Pixels (and many other Android phones) use USB-PD for quick charging. Assuming you have a compatible phone, charger, and cable, users should see greatly increased charging speeds. Android doesn't show the exact power transfer, but it differentiates between normal charging and quick charging with a "charging rapidly" message on the home screen. Some Pixel XL owners on Android Pie say that the "rapidly charging" message never pops up anymore after updating to Pie, while others say that the phone has gotten pickier about what chargers can provide rapid charging. Users are reporting slower charging, too, so it's not just a messaging issue.

A thread on the XDA forums dating all the way back to June and an Android bug report from July show that the issue existed in the Android P betas but was never fixed. Google inexplicably closed the original report with "Status: Won't Fix (Infeasible)" during the beta. After the Android Pie final release, a second bug report was opened and a lot more people started chiming in. Now the bug has been marked as "Assigned."

Read 1 remaining paragraphs | Comments

CVE? Nope. NVD? Nope. Serious must-patch type flaws skipping mainstream vuln lists – report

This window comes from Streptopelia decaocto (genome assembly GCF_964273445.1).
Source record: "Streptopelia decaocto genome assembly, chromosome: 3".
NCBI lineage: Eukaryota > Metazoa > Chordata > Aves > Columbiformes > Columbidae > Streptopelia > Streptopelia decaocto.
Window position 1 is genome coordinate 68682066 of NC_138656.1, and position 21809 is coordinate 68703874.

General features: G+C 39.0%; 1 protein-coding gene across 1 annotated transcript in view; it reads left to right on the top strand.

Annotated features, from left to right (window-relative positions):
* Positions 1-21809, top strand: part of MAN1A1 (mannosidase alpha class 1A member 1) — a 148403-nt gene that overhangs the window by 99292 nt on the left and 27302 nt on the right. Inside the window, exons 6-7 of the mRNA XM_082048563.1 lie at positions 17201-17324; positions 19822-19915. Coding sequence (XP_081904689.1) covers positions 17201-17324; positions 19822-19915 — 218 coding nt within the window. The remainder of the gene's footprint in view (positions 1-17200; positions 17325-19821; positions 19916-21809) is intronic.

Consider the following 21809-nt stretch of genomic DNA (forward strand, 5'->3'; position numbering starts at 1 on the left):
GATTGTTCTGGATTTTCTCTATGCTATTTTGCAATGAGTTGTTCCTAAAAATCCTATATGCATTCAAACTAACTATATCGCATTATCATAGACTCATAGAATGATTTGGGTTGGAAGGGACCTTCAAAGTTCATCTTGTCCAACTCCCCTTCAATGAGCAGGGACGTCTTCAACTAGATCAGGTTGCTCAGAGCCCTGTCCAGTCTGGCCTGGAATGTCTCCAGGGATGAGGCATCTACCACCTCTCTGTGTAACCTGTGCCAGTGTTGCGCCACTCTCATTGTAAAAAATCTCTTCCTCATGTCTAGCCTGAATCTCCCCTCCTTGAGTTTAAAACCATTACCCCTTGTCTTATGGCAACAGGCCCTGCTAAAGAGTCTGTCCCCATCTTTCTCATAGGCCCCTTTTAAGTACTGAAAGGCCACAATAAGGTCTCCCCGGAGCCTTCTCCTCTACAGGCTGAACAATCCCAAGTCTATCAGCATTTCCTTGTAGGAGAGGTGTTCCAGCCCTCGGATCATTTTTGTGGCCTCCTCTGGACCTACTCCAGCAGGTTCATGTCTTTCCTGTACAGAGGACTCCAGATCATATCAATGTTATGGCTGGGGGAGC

The Register - August 14, 2018 - 4:10pm
Infosec firm fingers 'decentralised' reporting

The first half of 2018 saw a record haul of reported software vulnerabilities yet a high proportion of these won’t appear in any mainstream flaw-tracking lists, researcher Risk Based Security (RBS) has claimed.…

SpaceX reveals the controls of its Dragon spacecraft for the first time

Ars Technica - August 14, 2018 - 4:00pm

Enlarge / NASA astronaut Mike Hopkins meets with employees at SpaceX on Monday. (credit: SpaceX)

HAWTHORNE, Calif.—Across the cavernous rocket factory, the buzz, whirr, and whine of various machinery never ebbed. Even when the president of SpaceX and four blue-suited astronauts strode confidently onto the factory floor Monday afternoon and took up microphones to address several dozen reporters, the incessant work inside the SpaceX Falcon 9 hatchery continued.

On one side of the factory, technicians produced rolls of carbon fiber and built myriad payload fairings, which cannot yet be reused during a launch. To meet its cadence of a launch every other week, SpaceX must build at least two of these each month. Another section of the factory fabricated the Merlin 1-D rocket engines that power the Falcon 9 rocket’s first stage. And in another large white room behind glass, several Dragon spacecraft were in various states of completion.

So when Gwynne Shotwell stopped in front of this Dragon clean room, held a microphone aloft, and welcomed her “extraordinary” astronaut guests to the factory, the noise did not abate. Rather, it seemed to crescendo as Shotwell raised her voice to introduce the crew of SpaceX’s first human mission, NASA astronauts Doug Hurley and Bob Behnken. Likewise, the din continued as she welcomed Mike Hopkins and Victor Glover, crew members for the second flight of the Dragon spacecraft.

Read 25 remaining paragraphs | Comments

Samsung may suspend production at Chinese phone factory due to sales slump - CNET

cNET.com - News - August 14, 2018 - 3:38pm